2. Prepare all the ingredients in advance so they are all ready to be used for your recipe immediately when you need them (especially garlic, bread, mayo).
  3. Set the timing right so that your French fries are ready when your Lobster Roll is.
  4. About the lobster now… Break the shell and thoroughly get all possible flesh out of the body, tail and claws. Combine the lobster crumbs with bigger pieces after you cut them to bite size. Set aside.
  5. Heat a non-sticky cast-iron pan if you have one. Melt one tbsp of butter, and immediately toast the 2 rolls or cereal bread slices on one side. Set aside when golden brown.
  6. Melt the second tbsp of butter and lightly brown the minced garlic. As soon as the garlic starts to turn golden, put back the rolls on the other face, over the garlic pieces so that they cook together and attach to each other. Set aside when ready, and let them cool on the service plates so that they can dry out a tiny bit and get a little crisp while keeping soft.
  7. Melt the third and last tbsp of butter in the same pan, and briefly cook the lobster into the warm butter on medium-low heat (no more than 2 minutes). Salt and pepper, chop the scallions, combine and immediately stop the heat.
  8. Spread mayo over the bread rolls, add a few green leaves, and finish off by displaying the lobster equally along the rolls.
  9. Serve warm, Connecticut-style, with a side of Ketchup, Mayo and your nice and peppery French fries.


our-growing-edge-badgeThis recipe is part of the Event that I am hosting this month, and that is organized by Our Growing Edge to promote new experiences in our kitchens. The event can be found here through this link. If you wish to participate, please go and visit, it’s open to all.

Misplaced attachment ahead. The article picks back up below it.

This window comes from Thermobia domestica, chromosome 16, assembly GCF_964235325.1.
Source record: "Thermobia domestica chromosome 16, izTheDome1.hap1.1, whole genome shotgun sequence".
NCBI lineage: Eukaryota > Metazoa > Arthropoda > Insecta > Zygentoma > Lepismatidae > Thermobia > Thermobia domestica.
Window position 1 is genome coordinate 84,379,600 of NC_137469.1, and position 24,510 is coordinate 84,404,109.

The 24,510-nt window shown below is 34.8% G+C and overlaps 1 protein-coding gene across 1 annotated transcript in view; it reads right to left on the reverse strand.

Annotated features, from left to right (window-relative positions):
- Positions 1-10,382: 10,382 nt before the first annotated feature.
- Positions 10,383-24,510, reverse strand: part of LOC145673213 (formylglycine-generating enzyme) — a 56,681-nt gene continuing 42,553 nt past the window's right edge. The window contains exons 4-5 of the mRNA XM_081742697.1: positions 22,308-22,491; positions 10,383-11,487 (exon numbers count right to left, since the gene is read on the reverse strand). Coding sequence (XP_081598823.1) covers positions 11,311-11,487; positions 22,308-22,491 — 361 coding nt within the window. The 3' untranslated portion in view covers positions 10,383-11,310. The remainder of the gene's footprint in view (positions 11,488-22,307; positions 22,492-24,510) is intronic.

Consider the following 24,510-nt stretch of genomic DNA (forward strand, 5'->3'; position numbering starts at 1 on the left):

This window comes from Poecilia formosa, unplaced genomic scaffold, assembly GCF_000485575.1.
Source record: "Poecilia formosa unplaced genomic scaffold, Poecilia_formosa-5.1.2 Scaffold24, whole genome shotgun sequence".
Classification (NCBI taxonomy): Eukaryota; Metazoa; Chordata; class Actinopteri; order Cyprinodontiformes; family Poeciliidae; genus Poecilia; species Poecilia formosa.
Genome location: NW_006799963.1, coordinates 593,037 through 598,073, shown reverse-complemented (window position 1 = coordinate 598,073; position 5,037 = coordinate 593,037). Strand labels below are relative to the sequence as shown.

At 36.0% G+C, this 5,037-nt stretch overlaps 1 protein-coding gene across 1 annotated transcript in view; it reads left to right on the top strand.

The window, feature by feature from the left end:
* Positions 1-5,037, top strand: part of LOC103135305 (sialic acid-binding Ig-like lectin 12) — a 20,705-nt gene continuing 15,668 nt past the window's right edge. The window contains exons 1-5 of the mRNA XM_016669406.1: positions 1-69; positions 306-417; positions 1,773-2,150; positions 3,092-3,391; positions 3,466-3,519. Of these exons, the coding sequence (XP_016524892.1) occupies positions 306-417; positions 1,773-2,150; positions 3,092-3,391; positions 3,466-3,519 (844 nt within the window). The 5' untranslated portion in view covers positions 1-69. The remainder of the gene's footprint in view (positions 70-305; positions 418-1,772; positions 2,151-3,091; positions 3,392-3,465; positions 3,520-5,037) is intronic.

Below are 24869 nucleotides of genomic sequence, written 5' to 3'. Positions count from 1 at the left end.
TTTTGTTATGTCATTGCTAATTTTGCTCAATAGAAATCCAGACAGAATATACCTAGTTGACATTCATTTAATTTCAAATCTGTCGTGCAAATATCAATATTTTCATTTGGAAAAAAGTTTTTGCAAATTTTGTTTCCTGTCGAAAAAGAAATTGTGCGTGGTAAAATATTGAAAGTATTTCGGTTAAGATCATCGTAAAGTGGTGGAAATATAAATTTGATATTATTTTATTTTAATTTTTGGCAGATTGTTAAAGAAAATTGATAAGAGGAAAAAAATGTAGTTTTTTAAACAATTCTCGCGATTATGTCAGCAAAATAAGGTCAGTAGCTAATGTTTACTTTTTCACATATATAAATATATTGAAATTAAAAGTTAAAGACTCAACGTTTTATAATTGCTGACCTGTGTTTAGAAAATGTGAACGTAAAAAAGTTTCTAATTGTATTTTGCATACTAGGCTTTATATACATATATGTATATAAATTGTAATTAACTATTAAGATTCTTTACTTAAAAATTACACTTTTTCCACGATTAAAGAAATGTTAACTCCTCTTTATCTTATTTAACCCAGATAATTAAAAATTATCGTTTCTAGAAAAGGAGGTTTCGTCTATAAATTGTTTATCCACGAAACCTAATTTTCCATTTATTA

Our Growing Edge – July 2016 Intro


Created and Written by Sophie Rebibo-Halimi, © 2016 All Rights Reserved. 




  1. Wow. This looks great Sophie. I’m flying over… (still cheaper than a lobster roll here)

    And hope everything is ok at home. I was in Palermo at the same time, during the feast of Santa Rosalia which happened a day earlier. Thoughts and prayers…

    Liked by 2 people

    • Hi Ziggy, nice to hear from you. Thanks for the message, the thoughts and prayers. We’re living tough times, and it’s especially hard when things happen in your hometown, but fortunately, even if food is not the answer to everything, it has the privilege to comfort at some point. The looks of this lobster roll of mine don’t come close to the one we had in NYC last March, but I gotta say the taste was a win. So… you’re very welcome to fly over, even with your whole family! And by the time you can pay for everybody’s ticket, I’ll have improved a lot my Lobster Roll design and plating! Hope your vacation went well in Palermo (I’m sure I’ll read all about it soon enough).


  2. Hi Sophie, I don’t know how to contact you apart from this medium…I am praying that you and your husband are ok and also your friends and family. My heart goes out to the people of Nice following that dreadful mass murder of so many innocent people. Please let me know when you can that you are ok. With love and heartfelt condolences to Nice. xx